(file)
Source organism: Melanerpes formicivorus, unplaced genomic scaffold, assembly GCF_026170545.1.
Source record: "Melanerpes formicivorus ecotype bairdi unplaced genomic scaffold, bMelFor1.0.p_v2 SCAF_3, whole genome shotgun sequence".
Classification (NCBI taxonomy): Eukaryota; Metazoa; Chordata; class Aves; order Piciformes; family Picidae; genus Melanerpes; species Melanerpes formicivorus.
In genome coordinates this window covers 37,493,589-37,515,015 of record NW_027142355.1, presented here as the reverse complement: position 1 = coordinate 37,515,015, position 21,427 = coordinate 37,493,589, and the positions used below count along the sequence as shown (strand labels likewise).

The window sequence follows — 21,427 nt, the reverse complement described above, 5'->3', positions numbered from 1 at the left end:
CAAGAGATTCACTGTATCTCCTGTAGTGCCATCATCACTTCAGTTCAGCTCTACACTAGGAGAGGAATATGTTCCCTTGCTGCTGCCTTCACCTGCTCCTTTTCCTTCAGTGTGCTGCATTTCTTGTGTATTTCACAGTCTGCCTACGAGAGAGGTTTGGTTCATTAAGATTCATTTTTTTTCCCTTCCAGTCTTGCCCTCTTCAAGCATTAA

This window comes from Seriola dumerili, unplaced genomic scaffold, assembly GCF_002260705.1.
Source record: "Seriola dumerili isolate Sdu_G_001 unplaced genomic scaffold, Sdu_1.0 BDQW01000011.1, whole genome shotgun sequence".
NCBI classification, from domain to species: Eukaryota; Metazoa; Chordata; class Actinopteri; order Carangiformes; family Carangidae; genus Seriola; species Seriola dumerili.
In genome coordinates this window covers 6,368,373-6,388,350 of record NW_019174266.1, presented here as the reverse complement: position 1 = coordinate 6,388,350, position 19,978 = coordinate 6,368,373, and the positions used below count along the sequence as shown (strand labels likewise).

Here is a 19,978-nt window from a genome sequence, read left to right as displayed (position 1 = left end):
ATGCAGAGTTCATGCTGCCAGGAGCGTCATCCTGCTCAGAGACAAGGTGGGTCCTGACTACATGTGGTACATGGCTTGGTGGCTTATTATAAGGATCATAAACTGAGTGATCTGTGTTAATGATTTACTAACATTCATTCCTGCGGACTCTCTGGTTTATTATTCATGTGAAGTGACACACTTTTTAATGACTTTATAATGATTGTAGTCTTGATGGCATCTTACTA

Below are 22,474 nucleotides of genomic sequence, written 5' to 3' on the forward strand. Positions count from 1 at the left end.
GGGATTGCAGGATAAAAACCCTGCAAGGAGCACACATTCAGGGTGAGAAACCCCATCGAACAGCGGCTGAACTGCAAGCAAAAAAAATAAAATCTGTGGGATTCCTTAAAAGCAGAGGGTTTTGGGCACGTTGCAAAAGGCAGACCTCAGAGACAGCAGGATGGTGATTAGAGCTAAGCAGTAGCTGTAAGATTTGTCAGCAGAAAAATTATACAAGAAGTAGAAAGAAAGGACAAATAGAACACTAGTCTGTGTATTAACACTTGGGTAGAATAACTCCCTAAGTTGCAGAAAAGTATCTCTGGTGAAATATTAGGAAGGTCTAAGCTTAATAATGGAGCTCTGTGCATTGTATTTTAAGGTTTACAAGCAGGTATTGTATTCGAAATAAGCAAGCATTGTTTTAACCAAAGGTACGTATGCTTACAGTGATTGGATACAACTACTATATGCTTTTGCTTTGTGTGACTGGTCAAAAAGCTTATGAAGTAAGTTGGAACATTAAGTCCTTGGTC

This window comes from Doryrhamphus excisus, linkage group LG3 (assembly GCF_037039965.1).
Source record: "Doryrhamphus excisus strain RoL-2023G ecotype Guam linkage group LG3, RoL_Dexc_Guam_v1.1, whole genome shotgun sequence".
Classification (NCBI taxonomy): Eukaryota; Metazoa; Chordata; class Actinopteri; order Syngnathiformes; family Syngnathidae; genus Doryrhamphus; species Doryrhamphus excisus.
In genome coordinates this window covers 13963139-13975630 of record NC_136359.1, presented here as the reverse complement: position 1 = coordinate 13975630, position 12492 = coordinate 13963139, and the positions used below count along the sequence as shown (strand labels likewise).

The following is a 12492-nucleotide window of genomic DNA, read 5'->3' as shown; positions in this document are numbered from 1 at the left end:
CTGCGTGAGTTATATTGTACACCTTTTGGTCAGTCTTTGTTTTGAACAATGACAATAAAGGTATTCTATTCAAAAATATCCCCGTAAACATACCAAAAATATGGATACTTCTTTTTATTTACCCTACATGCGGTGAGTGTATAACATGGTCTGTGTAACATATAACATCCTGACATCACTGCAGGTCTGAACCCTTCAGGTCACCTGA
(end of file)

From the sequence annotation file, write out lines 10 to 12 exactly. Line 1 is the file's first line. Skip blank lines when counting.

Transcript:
In genome coordinates this window covers 6,368,373-6,388,350 of record NW_019174266.1, presented here as the reverse complement: position 1 = coordinate 6,388,350, position 19,978 = coordinate 6,368,373, and the positions used below count along the sequence as shown (strand labels likewise).

Here is a 19,978-nt window from a genome sequence, read left to right as displayed (position 1 = left end):
ATGCAGAGTTCATGCTGCCAGGAGCGTCATCCTGCTCAGAGACAAGGTGGGTCCTGACTACATGTGGTACATGGCTTGGTGGCTTATTATAAGGATCATAAACTGAGTGATCTGTGTTAATGATTTACTAACATTCATTCCTGCGGACTCTCTGGTTTATTATTCATGTGAAGTGACACACTTTTTAATGACTTTATAATGATTGTAGTCTTGATGGCATCTTACTA